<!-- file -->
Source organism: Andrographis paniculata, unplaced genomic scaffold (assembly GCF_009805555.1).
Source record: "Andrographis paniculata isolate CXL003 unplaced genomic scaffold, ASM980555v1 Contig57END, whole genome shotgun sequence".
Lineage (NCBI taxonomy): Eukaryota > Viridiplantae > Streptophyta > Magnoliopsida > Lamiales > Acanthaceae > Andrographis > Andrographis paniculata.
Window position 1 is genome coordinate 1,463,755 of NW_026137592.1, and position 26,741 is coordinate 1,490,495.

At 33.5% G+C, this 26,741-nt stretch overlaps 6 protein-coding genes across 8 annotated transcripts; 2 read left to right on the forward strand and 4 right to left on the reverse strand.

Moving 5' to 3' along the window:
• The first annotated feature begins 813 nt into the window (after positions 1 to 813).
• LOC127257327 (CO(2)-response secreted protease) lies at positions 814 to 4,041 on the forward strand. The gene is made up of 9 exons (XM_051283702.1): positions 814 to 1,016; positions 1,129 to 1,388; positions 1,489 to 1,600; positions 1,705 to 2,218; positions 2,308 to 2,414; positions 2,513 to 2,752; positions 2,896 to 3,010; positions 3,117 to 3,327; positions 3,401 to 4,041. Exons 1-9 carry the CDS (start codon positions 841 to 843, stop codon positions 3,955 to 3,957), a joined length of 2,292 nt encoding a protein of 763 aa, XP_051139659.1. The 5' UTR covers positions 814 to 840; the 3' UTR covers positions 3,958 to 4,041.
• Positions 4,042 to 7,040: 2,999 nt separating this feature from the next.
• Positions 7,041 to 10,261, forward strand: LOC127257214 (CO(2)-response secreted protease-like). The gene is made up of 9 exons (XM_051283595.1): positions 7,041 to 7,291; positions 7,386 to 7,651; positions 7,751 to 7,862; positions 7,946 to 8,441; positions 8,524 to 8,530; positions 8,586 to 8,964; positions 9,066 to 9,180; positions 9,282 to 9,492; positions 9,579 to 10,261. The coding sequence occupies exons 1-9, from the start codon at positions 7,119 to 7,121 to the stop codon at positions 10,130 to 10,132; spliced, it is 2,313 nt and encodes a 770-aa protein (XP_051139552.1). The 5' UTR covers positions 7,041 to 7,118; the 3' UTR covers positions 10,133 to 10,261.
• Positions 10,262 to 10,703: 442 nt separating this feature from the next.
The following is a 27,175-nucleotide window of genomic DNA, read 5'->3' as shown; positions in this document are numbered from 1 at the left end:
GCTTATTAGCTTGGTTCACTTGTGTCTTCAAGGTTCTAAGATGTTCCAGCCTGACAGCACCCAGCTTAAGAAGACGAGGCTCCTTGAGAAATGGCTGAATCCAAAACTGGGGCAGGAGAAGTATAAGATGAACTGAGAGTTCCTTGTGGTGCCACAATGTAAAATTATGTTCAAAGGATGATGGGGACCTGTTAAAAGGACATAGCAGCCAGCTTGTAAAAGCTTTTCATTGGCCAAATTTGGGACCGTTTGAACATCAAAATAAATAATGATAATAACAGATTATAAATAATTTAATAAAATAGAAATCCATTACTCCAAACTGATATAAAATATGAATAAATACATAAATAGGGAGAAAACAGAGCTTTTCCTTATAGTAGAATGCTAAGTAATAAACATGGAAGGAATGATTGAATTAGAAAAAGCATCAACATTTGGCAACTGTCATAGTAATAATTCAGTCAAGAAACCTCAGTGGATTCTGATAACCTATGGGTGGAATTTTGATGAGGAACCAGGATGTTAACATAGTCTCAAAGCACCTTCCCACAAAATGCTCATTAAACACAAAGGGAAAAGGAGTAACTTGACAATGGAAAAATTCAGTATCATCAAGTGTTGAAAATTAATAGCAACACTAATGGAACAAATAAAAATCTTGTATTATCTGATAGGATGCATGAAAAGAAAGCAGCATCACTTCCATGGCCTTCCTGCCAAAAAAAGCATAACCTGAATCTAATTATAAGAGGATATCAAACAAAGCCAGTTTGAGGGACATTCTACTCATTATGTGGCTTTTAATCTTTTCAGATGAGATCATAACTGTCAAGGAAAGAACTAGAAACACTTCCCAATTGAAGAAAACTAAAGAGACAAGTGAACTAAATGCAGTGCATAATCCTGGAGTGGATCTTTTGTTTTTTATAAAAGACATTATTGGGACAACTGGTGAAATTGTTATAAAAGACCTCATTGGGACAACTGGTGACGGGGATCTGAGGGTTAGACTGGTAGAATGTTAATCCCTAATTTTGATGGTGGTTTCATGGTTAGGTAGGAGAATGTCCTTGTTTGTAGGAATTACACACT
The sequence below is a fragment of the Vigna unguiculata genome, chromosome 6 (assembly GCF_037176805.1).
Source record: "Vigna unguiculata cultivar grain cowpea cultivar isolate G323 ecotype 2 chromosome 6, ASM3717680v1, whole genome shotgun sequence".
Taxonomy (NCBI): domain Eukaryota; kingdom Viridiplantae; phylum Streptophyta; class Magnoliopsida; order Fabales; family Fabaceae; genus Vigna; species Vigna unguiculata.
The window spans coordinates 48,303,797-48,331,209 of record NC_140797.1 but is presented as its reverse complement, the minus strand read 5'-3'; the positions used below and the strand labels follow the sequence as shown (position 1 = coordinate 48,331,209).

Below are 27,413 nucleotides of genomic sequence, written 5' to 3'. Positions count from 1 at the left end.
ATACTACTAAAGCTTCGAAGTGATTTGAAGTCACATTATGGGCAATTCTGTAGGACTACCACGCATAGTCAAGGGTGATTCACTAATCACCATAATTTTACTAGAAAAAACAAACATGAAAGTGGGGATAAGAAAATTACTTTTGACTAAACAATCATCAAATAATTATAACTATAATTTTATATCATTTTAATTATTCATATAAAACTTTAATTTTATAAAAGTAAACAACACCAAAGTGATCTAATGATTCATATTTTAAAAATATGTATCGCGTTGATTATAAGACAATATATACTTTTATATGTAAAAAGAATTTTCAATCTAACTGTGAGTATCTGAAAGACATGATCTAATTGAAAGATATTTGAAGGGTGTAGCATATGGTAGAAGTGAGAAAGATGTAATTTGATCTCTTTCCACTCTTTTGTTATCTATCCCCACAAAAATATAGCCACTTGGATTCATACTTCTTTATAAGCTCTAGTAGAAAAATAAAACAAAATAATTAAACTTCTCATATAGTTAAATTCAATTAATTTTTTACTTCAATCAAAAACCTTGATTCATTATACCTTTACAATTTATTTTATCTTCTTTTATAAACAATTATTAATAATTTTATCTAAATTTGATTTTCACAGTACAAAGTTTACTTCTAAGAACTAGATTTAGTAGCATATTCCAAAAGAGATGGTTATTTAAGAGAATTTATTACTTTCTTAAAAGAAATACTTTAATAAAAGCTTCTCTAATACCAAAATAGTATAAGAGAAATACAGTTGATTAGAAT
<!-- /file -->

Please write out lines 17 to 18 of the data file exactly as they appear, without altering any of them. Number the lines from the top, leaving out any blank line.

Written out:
The window spans coordinates 48,303,797-48,331,209 of record NC_140797.1 but is presented as its reverse complement, the minus strand read 5'-3'; the positions used below and the strand labels follow the sequence as shown (position 1 = coordinate 48,331,209).

Below are 27,413 nucleotides of genomic sequence, written 5' to 3'. Positions count from 1 at the left end.